Choosing hardwood flooring to suit your family is more complicated than it may seem.
From color to pattern to species, the options you have can be a little overwhelming. There are a few things you can do to make the process less stressful and make the right choice.
We’ll go over what you need to think about when choosing hardwood flooring to make your next home decision a little easier.
Choosing Hardwood Flooring
The first thing to consider when you’re planning your flooring is the level at which the floor will be. You typically want to avoid installing solid hardwood below ground level because it is porous and can absorb moisture. Below ground or “below grade” you will need engineered flooring.
While you can sand and refinish hardwood floors many times, the same is not true for getting the moisture out of the boards. Make sure your installer has a good plan for installation based on National Wood Flooring Association guidelines. Beyond that, though, the next thing to think of is species.
Choosing a Species
The species decision is one of style and budget. There are over 50 options to choose from, so it’s important to have an idea before you start to look. For a more spacious, open feeling, consider starting with White Oak.
For a cozier feeling, you should consider going with something a little bit darker. White White Oak can be stained to a range of colors, Black Walnut is a unique option that is naturally dark.
Medium tones are great for living rooms and bedrooms as they provide a comforting feel. As you get darker in color, the wood gives off more of a professional and distinguished feeling. Mahogany and walnut are two species that have that stately feel.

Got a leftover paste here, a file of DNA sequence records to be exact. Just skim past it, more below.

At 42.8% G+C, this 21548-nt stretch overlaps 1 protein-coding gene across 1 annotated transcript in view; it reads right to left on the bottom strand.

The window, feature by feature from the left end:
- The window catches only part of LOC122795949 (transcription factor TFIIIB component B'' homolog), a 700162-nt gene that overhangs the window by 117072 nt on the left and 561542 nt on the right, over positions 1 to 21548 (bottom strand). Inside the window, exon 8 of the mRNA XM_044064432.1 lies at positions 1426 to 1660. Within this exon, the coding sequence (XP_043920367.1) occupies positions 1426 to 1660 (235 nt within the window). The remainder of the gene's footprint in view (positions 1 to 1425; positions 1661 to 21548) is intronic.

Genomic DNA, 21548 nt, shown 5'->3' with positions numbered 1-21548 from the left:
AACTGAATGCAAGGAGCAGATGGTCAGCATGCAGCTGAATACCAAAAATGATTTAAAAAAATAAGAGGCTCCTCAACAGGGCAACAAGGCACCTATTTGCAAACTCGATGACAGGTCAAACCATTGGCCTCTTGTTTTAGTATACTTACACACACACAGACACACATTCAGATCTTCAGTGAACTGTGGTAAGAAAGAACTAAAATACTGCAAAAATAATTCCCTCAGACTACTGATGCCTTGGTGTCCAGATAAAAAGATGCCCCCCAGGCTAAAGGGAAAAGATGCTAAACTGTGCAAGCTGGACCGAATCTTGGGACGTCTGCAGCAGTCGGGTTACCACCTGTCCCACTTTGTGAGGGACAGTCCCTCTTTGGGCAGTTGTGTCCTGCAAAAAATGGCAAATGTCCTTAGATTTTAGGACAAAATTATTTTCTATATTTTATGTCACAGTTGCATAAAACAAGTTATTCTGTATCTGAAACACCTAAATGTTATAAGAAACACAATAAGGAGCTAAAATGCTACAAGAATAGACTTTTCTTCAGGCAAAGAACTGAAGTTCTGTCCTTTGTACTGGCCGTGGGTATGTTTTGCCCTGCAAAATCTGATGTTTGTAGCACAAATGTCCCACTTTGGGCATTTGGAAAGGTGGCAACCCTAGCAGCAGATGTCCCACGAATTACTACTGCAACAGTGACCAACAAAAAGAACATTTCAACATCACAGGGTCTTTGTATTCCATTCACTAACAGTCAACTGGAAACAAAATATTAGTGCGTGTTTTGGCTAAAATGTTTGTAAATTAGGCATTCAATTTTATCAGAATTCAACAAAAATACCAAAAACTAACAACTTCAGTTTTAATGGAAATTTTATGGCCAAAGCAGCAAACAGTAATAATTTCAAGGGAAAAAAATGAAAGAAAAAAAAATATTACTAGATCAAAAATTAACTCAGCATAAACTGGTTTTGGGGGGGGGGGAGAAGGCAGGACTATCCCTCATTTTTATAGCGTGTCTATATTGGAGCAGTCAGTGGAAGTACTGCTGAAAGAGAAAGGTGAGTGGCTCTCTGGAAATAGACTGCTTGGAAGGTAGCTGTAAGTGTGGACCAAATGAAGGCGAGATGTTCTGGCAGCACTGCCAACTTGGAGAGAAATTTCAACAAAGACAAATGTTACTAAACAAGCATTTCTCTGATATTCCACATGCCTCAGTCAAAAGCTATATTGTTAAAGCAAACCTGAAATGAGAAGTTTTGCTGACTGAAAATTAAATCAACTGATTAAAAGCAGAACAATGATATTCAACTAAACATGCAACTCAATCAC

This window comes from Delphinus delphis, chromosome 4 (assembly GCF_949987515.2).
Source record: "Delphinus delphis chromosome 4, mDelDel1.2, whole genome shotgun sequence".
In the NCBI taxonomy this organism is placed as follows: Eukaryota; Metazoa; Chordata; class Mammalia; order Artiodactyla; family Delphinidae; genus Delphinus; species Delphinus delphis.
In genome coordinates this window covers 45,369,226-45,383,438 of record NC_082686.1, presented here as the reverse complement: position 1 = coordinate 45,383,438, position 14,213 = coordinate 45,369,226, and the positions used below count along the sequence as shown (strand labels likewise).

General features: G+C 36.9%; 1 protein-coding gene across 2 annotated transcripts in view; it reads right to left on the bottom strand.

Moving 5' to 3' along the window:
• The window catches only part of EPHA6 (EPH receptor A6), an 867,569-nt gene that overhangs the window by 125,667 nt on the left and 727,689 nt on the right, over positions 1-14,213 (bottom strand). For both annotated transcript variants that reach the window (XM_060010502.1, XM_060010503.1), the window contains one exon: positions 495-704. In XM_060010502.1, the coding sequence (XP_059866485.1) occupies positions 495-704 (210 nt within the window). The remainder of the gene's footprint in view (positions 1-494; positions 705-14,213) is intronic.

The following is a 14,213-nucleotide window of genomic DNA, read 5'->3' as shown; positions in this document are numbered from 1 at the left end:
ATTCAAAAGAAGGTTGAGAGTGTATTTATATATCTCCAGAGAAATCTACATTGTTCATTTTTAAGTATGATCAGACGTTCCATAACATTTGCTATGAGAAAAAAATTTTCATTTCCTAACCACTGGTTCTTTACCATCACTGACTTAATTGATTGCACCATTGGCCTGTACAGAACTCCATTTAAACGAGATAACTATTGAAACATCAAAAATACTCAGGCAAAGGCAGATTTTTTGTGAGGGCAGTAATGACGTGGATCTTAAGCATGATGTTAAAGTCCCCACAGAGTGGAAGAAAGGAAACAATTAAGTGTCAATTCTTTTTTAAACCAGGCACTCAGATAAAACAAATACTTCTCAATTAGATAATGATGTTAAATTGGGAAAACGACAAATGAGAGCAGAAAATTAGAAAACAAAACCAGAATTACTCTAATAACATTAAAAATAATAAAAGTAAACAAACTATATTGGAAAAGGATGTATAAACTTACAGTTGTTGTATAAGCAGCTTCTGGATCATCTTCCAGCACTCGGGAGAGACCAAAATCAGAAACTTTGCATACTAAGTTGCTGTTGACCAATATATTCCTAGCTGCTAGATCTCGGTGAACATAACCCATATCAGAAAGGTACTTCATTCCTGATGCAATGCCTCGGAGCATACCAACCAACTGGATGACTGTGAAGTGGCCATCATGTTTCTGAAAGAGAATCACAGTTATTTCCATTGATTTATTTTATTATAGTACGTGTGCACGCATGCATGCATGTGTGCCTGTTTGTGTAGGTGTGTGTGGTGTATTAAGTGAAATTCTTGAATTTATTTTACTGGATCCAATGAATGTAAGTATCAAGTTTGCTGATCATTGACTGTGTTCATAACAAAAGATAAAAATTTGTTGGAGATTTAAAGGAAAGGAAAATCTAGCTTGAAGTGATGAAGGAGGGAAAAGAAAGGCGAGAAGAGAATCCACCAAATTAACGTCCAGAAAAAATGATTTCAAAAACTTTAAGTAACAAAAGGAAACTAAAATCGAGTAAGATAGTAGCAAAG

There are many options in each of those light categories, so you have the freedom personalize your choice. The next thing to think about is functionality.
Durability and Hardness
There is something called the Janka scale that rates the tendency of each species to break down, dent, and wear. The higher the number on the Janka scale, the more likely that wood is to last.
Higher numbers are best for families with small children and animals because those floors will see a lot of potentially harmful traffic. At the same time, harder woods are often more expensive. If you don’t think your floors are going to see too much action, you could save money by buying a softer wood.
Once you make these decisions, you can move forward with the installation. One of the final decisions you’ll make, though, is how to finish the floor. You can choose to have the wood factory finished or finished on-site.
Finishing on site gives you more options. You can personalize the finish and make decisions based on future maintenance, appearance, and feel. Factory finishes, however, are cheaper but more likely to be standardized.
Looking for New Flooring?
Choosing hardwood flooring can be a difficult process. Sometimes you need a little assistance to get the ball rolling.
If you have any questions about hardwood flooring, contact us and we’d be happy to help.